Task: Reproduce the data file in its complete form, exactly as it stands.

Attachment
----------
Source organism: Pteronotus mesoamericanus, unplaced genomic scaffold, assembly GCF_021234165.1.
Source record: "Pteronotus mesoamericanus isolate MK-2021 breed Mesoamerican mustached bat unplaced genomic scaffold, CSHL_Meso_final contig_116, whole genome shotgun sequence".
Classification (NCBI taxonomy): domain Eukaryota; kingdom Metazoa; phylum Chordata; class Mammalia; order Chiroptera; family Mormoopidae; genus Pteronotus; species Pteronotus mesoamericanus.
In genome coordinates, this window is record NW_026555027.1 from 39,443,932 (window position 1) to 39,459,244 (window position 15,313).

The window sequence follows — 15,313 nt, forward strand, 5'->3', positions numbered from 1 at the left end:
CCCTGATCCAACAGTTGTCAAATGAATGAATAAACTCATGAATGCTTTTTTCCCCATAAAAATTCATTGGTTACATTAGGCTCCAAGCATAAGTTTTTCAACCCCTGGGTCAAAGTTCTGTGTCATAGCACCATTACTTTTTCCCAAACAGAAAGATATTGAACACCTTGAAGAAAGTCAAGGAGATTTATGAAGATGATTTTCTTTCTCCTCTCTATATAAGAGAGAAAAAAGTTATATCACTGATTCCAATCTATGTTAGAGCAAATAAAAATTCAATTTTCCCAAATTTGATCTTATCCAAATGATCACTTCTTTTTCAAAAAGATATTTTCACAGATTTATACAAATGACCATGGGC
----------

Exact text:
Source organism: Pteronotus mesoamericanus, unplaced genomic scaffold, assembly GCF_021234165.1.
Source record: "Pteronotus mesoamericanus isolate MK-2021 breed Mesoamerican mustached bat unplaced genomic scaffold, CSHL_Meso_final contig_116, whole genome shotgun sequence".
Classification (NCBI taxonomy): domain Eukaryota; kingdom Metazoa; phylum Chordata; class Mammalia; order Chiroptera; family Mormoopidae; genus Pteronotus; species Pteronotus mesoamericanus.
In genome coordinates, this window is record NW_026555027.1 from 39,443,932 (window position 1) to 39,459,244 (window position 15,313).

The window sequence follows — 15,313 nt, forward strand, 5'->3', positions numbered from 1 at the left end:
CCCTGATCCAACAGTTGTCAAATGAATGAATAAACTCATGAATGCTTTTTTCCCCATAAAAATTCATTGGTTACATTAGGCTCCAAGCATAAGTTTTTCAACCCCTGGGTCAAAGTTCTGTGTCATAGCACCATTACTTTTTCCCAAACAGAAAGATATTGAACACCTTGAAGAAAGTCAAGGAGATTTATGAAGATGATTTTCTTTCTCCTCTCTATATAAGAGAGAAAAAAGTTATATCACTGATTCCAATCTATGTTAGAGCAAATAAAAATTCAATTTTCCCAAATTTGATCTTATCCAAATGATCACTTCTTTTTCAAAAAGATATTTTCACAGATTTATACAAATGACCATGGGC